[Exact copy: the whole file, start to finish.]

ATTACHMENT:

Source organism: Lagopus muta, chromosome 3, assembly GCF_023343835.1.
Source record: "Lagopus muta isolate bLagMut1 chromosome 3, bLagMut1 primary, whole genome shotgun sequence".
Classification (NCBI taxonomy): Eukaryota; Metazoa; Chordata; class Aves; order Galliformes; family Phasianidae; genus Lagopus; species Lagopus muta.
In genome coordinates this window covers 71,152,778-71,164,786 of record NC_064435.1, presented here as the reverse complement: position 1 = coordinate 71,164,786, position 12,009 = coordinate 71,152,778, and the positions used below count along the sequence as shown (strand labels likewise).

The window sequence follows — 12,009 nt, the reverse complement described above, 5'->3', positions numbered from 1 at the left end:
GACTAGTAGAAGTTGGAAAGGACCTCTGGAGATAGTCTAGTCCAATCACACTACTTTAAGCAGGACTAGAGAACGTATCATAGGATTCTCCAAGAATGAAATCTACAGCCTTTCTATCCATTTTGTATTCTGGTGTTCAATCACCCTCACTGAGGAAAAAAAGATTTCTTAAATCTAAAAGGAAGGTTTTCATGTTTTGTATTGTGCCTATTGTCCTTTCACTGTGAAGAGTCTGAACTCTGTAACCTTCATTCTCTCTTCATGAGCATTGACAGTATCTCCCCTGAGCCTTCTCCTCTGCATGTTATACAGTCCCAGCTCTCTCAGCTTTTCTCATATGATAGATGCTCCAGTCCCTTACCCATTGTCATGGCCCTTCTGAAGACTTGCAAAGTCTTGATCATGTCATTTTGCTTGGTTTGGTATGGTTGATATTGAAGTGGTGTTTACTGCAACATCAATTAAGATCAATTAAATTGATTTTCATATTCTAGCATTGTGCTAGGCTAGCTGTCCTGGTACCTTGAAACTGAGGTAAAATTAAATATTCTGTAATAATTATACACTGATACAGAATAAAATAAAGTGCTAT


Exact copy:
Source organism: Lagopus muta, chromosome 3, assembly GCF_023343835.1.
Source record: "Lagopus muta isolate bLagMut1 chromosome 3, bLagMut1 primary, whole genome shotgun sequence".
Classification (NCBI taxonomy): Eukaryota; Metazoa; Chordata; class Aves; order Galliformes; family Phasianidae; genus Lagopus; species Lagopus muta.
In genome coordinates this window covers 71,152,778-71,164,786 of record NC_064435.1, presented here as the reverse complement: position 1 = coordinate 71,164,786, position 12,009 = coordinate 71,152,778, and the positions used below count along the sequence as shown (strand labels likewise).

The window sequence follows — 12,009 nt, the reverse complement described above, 5'->3', positions numbered from 1 at the left end:
GACTAGTAGAAGTTGGAAAGGACCTCTGGAGATAGTCTAGTCCAATCACACTACTTTAAGCAGGACTAGAGAACGTATCATAGGATTCTCCAAGAATGAAATCTACAGCCTTTCTATCCATTTTGTATTCTGGTGTTCAATCACCCTCACTGAGGAAAAAAAGATTTCTTAAATCTAAAAGGAAGGTTTTCATGTTTTGTATTGTGCCTATTGTCCTTTCACTGTGAAGAGTCTGAACTCTGTAACCTTCATTCTCTCTTCATGAGCATTGACAGTATCTCCCCTGAGCCTTCTCCTCTGCATGTTATACAGTCCCAGCTCTCTCAGCTTTTCTCATATGATAGATGCTCCAGTCCCTTACCCATTGTCATGGCCCTTCTGAAGACTTGCAAAGTCTTGATCATGTCATTTTGCTTGGTTTGGTATGGTTGATATTGAAGTGGTGTTTACTGCAACATCAATTAAGATCAATTAAATTGATTTTCATATTCTAGCATTGTGCTAGGCTAGCTGTCCTGGTACCTTGAAACTGAGGTAAAATTAAATATTCTGTAATAATTATACACTGATACAGAATAAAATAAAGTGCTAT